Radiology: PET/CT can detect mediastinal lymphoma in children

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FDG uptake of thymus measured by PET/CT is an effective indicator for the differentiation of mediastinal lymphoma from normal thymus in pediatric patients, according to a study published online Dec. 12 in Radiology.

Heike E. Daldrup-Link, MD, of Stanford University School of Medicine in Stanford, Calif., and colleagues wanted to evaluate the use of PET/CT in diagnosing malignant lymphomas, which are the most common pediatric malignant masses of the anterior and middle mediastinum. More than two-thirds of pediatric patients with Hodgkin lymphoma and half of pediatric patients with lymphoblastic non-Hodgkin lymphoma present with a mediastinal mass, according to the study’s background information.

The researchers retrospectively reviewed 282 FDG-PET/CT studies in 75 pediatric oncology patients, who were divided into four groups: 16 with anterior mediastinal lymphoma (group a), five with anterior mediastinal lymphoma with subsequent recurrence (group b), 16 with lymphoma outside the mediastinum (group c) and 38 with other malignant tumors outside the thymus (group d). The analysis included the measurement of maximum standardized uptake values of anterior mediastinal mass, thymus (SUVt), on PET images.

Results of the study showed a mean prechemotherapy SUVt of 4.82 for group a, 8.45 for group b, 2.00 for group c and 2.09 for group d. Postchemotherapy SUVt for group b was 4.74 and thymic rebound was seen in 44 percent of patients at an average interval of 10 months from the end of chemotherapy.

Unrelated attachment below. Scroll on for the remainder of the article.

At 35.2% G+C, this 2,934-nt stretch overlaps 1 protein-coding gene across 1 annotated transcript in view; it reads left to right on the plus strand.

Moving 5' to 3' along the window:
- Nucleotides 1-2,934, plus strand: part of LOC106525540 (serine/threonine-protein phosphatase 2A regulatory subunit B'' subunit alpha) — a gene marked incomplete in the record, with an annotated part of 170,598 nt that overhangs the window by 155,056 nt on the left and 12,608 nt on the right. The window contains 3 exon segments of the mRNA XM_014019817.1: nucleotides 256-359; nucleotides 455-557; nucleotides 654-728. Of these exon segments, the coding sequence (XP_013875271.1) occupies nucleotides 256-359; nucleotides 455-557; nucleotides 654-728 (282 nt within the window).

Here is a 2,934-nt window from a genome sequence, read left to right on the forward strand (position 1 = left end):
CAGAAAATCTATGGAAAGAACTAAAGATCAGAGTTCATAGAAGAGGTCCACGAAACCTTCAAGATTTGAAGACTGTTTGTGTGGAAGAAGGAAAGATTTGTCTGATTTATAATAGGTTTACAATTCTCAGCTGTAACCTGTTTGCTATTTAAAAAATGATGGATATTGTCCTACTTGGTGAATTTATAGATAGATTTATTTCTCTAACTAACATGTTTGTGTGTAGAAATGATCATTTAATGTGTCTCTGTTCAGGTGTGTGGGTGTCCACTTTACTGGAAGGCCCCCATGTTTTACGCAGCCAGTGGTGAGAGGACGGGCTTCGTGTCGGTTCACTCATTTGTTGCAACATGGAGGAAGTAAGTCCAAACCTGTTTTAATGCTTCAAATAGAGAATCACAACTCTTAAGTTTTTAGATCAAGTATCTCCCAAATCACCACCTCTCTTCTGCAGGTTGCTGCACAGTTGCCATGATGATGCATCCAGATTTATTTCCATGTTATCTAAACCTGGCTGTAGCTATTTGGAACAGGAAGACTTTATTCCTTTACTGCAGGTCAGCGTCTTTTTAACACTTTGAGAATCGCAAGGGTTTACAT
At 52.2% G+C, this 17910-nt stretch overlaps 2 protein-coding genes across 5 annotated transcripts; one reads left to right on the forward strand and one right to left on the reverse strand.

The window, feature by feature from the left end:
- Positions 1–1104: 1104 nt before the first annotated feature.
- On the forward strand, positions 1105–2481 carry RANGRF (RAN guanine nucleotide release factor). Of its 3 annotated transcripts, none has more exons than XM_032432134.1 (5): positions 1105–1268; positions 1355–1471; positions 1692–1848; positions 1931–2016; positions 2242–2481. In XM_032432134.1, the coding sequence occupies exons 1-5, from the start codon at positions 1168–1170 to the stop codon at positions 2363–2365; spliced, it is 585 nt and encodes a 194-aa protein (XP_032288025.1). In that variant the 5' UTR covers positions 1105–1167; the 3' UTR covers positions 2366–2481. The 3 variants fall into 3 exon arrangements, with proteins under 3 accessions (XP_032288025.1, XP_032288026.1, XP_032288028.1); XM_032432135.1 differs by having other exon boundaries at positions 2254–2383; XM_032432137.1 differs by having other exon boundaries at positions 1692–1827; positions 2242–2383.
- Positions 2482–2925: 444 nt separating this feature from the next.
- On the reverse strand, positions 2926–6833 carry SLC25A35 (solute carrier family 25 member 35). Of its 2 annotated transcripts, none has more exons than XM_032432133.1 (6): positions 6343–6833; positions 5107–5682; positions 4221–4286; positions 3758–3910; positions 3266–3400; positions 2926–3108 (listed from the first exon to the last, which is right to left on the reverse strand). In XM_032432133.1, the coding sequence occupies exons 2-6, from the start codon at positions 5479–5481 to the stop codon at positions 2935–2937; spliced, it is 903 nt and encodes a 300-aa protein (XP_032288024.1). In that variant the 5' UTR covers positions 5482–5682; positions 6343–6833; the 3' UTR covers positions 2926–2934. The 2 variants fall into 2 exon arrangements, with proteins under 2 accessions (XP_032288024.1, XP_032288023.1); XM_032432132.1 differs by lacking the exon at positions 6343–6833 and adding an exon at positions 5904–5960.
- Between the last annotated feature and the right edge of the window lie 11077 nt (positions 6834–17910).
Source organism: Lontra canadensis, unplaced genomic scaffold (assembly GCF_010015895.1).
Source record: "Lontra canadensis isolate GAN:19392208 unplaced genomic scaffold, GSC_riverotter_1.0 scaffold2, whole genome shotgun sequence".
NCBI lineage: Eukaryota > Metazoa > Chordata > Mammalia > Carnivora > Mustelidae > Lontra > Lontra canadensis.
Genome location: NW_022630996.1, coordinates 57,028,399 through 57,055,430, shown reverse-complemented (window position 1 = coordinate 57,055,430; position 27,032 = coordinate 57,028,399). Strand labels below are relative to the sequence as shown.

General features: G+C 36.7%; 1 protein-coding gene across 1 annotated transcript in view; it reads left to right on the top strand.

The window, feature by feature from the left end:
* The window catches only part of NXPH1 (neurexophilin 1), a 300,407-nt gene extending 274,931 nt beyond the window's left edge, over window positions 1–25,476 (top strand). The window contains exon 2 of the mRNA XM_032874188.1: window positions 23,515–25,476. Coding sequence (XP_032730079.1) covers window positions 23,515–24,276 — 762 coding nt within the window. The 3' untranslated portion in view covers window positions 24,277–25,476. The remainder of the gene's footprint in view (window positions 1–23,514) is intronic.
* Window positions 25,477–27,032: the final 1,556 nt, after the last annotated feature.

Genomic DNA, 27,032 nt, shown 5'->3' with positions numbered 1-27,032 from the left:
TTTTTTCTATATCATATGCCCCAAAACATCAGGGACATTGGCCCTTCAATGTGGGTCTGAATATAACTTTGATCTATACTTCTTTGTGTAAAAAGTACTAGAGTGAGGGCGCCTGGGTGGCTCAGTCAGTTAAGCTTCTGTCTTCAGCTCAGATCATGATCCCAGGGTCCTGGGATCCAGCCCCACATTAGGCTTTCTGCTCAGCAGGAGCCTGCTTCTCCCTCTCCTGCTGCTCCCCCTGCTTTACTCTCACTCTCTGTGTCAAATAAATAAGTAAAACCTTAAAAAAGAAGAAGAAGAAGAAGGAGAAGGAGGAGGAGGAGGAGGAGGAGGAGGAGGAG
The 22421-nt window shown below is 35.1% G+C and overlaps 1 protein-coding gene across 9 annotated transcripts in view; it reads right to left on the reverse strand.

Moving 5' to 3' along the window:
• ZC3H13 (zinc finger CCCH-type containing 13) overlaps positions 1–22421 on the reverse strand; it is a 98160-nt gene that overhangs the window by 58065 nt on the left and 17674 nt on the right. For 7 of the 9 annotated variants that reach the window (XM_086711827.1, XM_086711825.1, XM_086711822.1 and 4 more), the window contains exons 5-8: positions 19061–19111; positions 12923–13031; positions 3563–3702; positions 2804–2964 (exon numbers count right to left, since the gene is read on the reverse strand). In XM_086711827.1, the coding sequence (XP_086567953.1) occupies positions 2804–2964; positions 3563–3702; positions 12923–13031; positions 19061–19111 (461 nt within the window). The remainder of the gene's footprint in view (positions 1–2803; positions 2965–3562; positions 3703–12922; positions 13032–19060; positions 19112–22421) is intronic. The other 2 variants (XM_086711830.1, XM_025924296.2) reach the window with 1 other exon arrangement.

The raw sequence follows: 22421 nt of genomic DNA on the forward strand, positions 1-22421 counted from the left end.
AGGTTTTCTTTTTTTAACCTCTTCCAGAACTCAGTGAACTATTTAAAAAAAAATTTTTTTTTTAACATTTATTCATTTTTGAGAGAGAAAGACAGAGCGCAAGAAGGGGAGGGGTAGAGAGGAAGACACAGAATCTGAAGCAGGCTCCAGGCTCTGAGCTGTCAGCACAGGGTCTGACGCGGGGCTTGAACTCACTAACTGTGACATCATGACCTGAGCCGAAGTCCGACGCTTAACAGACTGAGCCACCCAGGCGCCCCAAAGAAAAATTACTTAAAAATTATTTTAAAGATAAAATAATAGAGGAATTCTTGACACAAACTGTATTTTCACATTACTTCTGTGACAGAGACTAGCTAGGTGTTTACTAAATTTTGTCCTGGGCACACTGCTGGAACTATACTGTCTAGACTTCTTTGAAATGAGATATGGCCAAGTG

“The differences between prechemotherapy SUVt of mediastinal lymphoma and normal thymus and postchemotherapy SUVt of lymphoma recurrence and thymic rebound were highly significant,” wrote the authors. “SUVt is a sensitive predictor for differentiation of normal thymus or thymic rebound from mediastinal lymphoma. SUVt of 3.4 or higher is a strong predictor of mediastinal lymphoma.”

Thymic enlargement can be difficult to discern from tumor recurrence, though various imaging criteria have been used in an attempt to characterize thymic rebound. Despite the existing strategies, the researchers noted that additional criteria were warranted due to the lack of specificity for current criteria.

The authors added that other imaging modalities may still be helpful in distinguishing thymic rebound from recurrent disease, pointing to additional research that showed chemical shifts seen on MRI can help in demonstrating the presence of fat in normal thymic tissue.